This night was evidence to prove what we all know is true. There are portals and platforms of pioneering music making. We are on the cusp of a meteoric big bang and there's nothing more intergalactic or Bambaataaesque than that!
Wednesday, 10 December 2014
Yesterday Julie Verhoeven opened the doors to her new exhibition "Whiskers Between My Legs" at The ICA set in the Reading Room Space of the Gallery. My photos here are zoomed in details of the complete immersive installation which feels like you have perhaps entered a ghost-train grotto dimension of her studio. Hangers are flung around mid-air as if Faye Dunaway's impersonation of Joan Crawford has ripped thru like a tornado from Mommie Dearest. Loo roll is unravelled in trails like the Andrex Puppy has fled the Minotaur thru the labyrinth. These cobwebs of pound shop paraphernalia bind together her beautiful soft sculptures of embroidered, appliquéd, quilted, padded and stuffed props. Each surface is re-textured with paint, glitter, vinyl or trimming. When you emerge back out of the catacomb of kaleidoscopic colour you can buy a piece from the ICA shop to sprinkle a dash of the psychedelia into your own home interior (Julie's answer to the scatter cushion "Rainbow Rim" or "Touch Of Rasta" )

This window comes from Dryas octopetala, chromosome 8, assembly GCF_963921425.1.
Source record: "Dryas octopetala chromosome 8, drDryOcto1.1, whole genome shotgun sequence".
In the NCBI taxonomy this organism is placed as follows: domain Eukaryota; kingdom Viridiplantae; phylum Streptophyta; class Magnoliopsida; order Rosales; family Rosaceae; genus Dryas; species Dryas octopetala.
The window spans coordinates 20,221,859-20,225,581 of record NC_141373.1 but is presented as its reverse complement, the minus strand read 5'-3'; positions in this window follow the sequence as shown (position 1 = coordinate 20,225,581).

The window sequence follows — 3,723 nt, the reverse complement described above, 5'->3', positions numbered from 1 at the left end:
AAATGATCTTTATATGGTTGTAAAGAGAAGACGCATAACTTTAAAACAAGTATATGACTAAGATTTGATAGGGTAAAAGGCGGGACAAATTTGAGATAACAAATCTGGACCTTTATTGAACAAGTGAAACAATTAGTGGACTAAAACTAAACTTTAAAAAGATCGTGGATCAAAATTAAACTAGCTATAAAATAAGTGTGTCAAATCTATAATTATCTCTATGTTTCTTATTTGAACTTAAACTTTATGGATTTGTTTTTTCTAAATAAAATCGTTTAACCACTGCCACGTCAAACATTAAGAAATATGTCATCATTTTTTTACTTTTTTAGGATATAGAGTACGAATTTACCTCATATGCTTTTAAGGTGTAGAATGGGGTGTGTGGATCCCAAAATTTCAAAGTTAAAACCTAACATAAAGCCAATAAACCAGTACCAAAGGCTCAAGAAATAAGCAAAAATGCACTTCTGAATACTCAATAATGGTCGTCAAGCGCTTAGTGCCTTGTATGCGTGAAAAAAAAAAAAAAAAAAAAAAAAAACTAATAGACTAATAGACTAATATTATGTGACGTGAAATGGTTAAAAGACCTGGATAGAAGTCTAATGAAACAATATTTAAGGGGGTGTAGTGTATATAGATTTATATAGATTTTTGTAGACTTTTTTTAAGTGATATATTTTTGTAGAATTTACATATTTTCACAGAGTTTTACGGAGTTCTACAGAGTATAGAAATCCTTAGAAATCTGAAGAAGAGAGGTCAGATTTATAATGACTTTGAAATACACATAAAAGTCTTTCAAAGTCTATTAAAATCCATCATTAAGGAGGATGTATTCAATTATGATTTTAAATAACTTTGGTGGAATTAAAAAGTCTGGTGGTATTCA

Her new fashion film is screened on monitors framed by loo seats, lifting the lid to its latest couture solution since Leigh Bowery's "Alternative Miss World" costume. The film uses her signature tissue-box style signifiers to question the social status of femininity and how its represented in popular culture. It looks visually lush and questions perception of taste, especially with the hilarious soundtrack of disco clips and Abba's Voulez Vous................... visit the show before the 18th Jan to get your dose of marvellous medicine to the mainstream.